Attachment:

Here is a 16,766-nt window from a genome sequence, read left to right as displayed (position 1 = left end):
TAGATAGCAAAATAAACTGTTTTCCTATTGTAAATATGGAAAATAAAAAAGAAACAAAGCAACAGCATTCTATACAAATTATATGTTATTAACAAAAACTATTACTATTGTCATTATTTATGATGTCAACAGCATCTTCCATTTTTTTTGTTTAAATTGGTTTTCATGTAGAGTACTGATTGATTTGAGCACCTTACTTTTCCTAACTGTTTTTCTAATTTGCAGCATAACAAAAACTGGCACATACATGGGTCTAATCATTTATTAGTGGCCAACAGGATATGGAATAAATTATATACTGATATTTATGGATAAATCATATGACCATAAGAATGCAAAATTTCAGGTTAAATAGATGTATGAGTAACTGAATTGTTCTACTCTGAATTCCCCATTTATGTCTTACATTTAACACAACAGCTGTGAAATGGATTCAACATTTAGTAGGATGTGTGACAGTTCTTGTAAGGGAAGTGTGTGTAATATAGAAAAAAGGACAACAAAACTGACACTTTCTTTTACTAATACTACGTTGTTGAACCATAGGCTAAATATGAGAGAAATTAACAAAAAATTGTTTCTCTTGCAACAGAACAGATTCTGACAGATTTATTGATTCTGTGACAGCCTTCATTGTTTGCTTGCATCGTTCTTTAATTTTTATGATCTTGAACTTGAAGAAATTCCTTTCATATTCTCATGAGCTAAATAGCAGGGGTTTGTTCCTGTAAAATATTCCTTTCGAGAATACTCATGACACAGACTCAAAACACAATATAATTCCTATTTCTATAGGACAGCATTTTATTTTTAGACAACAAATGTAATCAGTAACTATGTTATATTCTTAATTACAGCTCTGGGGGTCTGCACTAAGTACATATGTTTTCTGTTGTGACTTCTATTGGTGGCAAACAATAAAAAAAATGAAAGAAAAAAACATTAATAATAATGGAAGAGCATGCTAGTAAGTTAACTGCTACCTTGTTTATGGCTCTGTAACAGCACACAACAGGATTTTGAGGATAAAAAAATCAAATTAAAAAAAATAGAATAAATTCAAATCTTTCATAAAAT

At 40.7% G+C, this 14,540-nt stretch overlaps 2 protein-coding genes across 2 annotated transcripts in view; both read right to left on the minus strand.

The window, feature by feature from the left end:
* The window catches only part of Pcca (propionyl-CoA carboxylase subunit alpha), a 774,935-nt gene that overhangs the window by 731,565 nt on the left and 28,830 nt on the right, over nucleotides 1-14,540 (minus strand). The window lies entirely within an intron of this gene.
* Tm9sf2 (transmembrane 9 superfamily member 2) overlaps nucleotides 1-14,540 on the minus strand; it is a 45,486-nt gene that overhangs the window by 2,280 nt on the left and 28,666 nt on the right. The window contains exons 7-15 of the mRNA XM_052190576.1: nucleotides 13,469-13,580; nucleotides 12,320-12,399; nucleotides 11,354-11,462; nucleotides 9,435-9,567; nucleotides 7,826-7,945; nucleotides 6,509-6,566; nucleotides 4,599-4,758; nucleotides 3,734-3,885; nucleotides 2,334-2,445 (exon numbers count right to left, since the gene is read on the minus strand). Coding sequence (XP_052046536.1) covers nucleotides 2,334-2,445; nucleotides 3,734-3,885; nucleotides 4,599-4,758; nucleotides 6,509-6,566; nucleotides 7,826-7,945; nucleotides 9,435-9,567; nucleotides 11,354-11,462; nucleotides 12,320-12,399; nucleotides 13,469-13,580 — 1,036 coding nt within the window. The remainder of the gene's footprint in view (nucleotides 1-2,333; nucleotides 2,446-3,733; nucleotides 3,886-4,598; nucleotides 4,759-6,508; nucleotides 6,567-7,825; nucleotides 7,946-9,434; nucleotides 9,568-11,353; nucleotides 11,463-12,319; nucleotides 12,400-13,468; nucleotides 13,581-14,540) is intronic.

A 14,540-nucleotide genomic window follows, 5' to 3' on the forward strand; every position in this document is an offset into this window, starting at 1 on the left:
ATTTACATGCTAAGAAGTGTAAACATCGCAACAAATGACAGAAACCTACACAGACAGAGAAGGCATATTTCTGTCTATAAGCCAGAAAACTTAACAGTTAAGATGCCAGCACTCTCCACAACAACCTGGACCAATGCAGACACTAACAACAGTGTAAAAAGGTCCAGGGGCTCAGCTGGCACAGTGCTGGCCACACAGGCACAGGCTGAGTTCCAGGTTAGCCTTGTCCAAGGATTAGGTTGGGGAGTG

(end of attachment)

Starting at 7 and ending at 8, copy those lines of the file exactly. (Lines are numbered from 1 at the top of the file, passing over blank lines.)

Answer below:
A 14,540-nucleotide genomic window follows, 5' to 3' on the forward strand; every position in this document is an offset into this window, starting at 1 on the left:
ATTTACATGCTAAGAAGTGTAAACATCGCAACAAATGACAGAAACCTACACAGACAGAGAAGGCATATTTCTGTCTATAAGCCAGAAAACTTAACAGTTAAGATGCCAGCACTCTCCACAACAACCTGGACCAATGCAGACACTAACAACAGTGTAAAAAGGTCCAGGGGCTCAGCTGGCACAGTGCTGGCCACACAGGCACAGGCTGAGTTCCAGGTTAGCCTTGTCCAAGGATTAGGTTGGGGAGTG